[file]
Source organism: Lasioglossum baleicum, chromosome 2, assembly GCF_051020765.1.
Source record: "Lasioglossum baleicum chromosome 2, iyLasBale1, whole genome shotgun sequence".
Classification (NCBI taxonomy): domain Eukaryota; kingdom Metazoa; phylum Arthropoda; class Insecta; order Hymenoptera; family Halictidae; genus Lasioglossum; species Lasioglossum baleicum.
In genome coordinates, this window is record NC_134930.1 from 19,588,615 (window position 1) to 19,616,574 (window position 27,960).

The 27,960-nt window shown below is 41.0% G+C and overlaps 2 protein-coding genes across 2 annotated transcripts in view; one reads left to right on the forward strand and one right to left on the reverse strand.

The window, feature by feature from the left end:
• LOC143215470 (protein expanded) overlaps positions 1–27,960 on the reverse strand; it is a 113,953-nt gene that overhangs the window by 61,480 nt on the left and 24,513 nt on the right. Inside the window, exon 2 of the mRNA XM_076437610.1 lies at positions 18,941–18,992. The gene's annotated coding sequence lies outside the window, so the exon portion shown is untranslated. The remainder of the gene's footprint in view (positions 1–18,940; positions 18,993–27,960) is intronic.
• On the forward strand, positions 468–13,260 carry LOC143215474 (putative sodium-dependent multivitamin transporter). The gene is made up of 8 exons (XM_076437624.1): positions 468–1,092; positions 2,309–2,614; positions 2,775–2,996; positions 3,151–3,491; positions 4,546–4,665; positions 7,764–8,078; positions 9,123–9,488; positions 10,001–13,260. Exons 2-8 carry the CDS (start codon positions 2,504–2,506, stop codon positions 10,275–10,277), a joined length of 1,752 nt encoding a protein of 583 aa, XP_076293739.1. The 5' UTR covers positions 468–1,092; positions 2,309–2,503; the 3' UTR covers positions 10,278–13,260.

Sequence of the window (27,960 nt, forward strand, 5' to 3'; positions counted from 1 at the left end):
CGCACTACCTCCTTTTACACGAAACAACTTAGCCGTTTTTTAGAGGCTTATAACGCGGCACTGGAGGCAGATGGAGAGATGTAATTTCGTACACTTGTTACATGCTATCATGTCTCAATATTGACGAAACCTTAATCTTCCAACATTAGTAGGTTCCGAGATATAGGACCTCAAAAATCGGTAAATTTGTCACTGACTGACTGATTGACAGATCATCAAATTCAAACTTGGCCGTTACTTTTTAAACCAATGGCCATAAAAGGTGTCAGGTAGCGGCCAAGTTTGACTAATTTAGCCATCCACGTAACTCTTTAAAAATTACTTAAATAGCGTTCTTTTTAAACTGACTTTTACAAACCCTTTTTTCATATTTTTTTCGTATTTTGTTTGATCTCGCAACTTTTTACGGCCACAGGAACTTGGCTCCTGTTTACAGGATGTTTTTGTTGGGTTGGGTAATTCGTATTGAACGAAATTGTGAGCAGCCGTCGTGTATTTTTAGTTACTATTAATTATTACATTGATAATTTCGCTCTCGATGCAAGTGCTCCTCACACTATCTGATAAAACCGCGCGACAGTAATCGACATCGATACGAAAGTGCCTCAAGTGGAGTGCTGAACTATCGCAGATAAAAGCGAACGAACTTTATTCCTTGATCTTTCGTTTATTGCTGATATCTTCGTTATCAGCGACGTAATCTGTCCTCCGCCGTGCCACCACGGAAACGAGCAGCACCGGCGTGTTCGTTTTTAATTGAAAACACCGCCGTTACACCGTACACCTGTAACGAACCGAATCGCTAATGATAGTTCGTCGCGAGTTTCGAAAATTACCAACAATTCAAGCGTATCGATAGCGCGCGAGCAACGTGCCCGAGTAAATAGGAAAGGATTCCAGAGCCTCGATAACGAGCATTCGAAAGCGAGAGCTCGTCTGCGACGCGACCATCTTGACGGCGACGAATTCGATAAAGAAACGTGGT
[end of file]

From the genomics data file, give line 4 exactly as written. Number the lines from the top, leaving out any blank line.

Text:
In genome coordinates, this window is record NC_134930.1 from 19,588,615 (window position 1) to 19,616,574 (window position 27,960).